The relentless barrage of North Korean ballistic-missile tests (twelve already this year), and a matching endless barrage of op-eds proposing solutions, point to a new urgency for resolving the North Korea problem. Yet it is an issue that has eluded the best efforts of four U.S. presidents—from Bush to Obama—over the past twenty-five years.
Driving the new level of concern is the frenetic pace of Pyongyang’s efforts to obtain an operational intercontinental ballistic missile (ICBM) that could reach the U.S. mainland. This is unlikely to occur before the early 2020s. The mid-May testing of North Korea’s new Hwasong-12, believed to be a smaller version of the KN08 mobile ICBM, was the first time the North tried to land a reentry vehicle, and the Hwsong-12 may have a 2500 mile range, long enough to hit Guam.
Developing an operational ICBM involves complicated physics and difficult to obtain components. Nonetheless, it should be assumed that they will eventually obtain such a capability, which may become part of a robust land-, air- and sea-based dyadic nuclear arsenal, including submarine-launched ballistic missiles (SLBMs) that could be launched from North Korean submarines operating in the Pacific Ocean.
This raises a troubling question. One can understand why, after watching U.S. efforts in Iraq and Libya, Pyongyang might want a few nukes as an insurance policy against a U.S. attack. But why this inordinate effort to build a sophisticated land-and-sea nuclear dyad, already possessing some ten to twenty warheads, and producing enough fissile material to have fifty to one hundred by 2025? It is possible Pyongyang thinks it could threaten—or even win—a limited nuclear war aimed at pushing the United States out of the Korean Peninsula? At a minimum, obtaining an ICBM capability could embolden North Korea to pursue more reckless provocations and/or the sale of weapons of mass destruction to other nations and terrorist groups for much-needed cash.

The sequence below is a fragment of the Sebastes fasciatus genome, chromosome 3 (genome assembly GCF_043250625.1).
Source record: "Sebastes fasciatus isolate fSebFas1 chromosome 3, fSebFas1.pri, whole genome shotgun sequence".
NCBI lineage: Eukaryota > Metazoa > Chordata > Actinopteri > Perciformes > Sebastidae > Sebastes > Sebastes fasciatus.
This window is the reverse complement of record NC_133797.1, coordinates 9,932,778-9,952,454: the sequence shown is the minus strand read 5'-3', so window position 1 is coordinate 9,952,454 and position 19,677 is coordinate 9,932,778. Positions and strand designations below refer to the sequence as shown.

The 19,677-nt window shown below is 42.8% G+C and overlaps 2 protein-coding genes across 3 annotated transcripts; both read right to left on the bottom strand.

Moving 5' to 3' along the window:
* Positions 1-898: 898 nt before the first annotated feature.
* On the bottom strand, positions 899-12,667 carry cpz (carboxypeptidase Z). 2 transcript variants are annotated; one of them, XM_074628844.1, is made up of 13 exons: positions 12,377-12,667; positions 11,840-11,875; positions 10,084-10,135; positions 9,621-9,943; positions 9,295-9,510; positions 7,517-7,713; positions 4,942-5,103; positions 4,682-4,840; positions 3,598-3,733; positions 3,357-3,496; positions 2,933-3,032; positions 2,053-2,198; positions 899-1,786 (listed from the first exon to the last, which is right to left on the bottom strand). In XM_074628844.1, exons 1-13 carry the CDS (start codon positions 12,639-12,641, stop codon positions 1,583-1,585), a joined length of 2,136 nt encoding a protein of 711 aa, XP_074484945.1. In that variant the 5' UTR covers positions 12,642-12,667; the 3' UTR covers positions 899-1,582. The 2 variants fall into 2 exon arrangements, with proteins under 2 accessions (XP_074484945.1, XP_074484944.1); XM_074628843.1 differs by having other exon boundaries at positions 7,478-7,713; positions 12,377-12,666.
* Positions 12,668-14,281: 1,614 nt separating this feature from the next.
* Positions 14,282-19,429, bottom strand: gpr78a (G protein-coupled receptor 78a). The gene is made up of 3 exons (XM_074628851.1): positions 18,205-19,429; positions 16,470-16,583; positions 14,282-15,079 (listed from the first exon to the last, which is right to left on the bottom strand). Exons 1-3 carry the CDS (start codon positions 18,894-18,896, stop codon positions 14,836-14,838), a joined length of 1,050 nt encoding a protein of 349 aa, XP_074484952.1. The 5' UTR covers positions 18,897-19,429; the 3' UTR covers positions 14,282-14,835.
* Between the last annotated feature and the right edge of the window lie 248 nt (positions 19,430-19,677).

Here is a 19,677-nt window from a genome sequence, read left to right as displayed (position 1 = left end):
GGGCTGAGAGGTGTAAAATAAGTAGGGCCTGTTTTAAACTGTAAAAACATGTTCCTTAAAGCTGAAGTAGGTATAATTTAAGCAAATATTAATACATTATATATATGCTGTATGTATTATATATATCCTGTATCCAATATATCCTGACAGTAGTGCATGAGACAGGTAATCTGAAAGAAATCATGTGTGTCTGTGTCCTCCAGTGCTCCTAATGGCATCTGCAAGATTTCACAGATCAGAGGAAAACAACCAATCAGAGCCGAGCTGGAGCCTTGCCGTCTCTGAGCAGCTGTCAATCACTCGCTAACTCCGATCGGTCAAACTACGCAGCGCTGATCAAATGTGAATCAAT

The other side of the debate is an argument for deterrence. Even with an ICBM, Pyongyang, whose priority is regime survival, would not commit suicide. Thus, deterrence could still hold. Perhaps. But this assumption rests on dubious assumptions: that the North Korean leadership will share the same concepts of deterrence dynamics as U.S. leaders; that nuclear stability will hold during a crisis; and that North Korea’s national-security decisionmaking process is necessarily disciplined, rational and effective.
U.S. policies have been aimed at preventing such a predicament from being realized. But despite twenty-five years of consistent U.S. policies focused on multilateral dialogue, a comprehensive approach to denuclearizing the Korean Peninsula and an ever-improving U.S.-South Korea alliance, the North Korean nuclear threat to the region and to the U.S. homeland is accelerating.
Time is not on our side. Predictions of regime collapse have come in waves: at the end of the Cold War and loss of Soviet subsidies in 1991; after founding president Kim Il-sung died in 1994; amid grave famines in the mid-1990s, during which a million or more North Koreans starved; after Kim Jong-il died in 2011. All have proven wrong. Though an anxious Kim Jong-un has murdered dozens of perceived threats or rivals—including his uncle and brother—there is no evidence of looming instability in the Kim dynasty. The North Korean economy is growing, albeit, in the 1 percent range.
Clearly, continuing the status quo is not an option. The best chance of halting this nuclear juggernaut and moving toward denuclearization is an approach of high-pressure containment. That is, an unprecedented campaign to convince the North Korean leadership that unless it halts its nuclear weapons programs and restarts diplomacy to eliminate them, then it will have neither a viable economy nor future. As Pacific Command Commander Adm. Harry Harris has put it, our goal is to bring North Korea “to its senses, not its knees.”
Chinese cooperation is essential. Beijing understands that North Korea will either be a significant source of cooperation or confrontation in a U.S.-China relationship that is being redefined, as the previous bipartisan consensus has eroded. Chinese president Xi Jinping wants more stable U.S.-China relations and increasingly sees North Korea more as a liability than an asset. This understanding could be used to stimulate much more intensive Chinese efforts vis-à-vis North Korea and achieve our goals. This policy requires several key steps: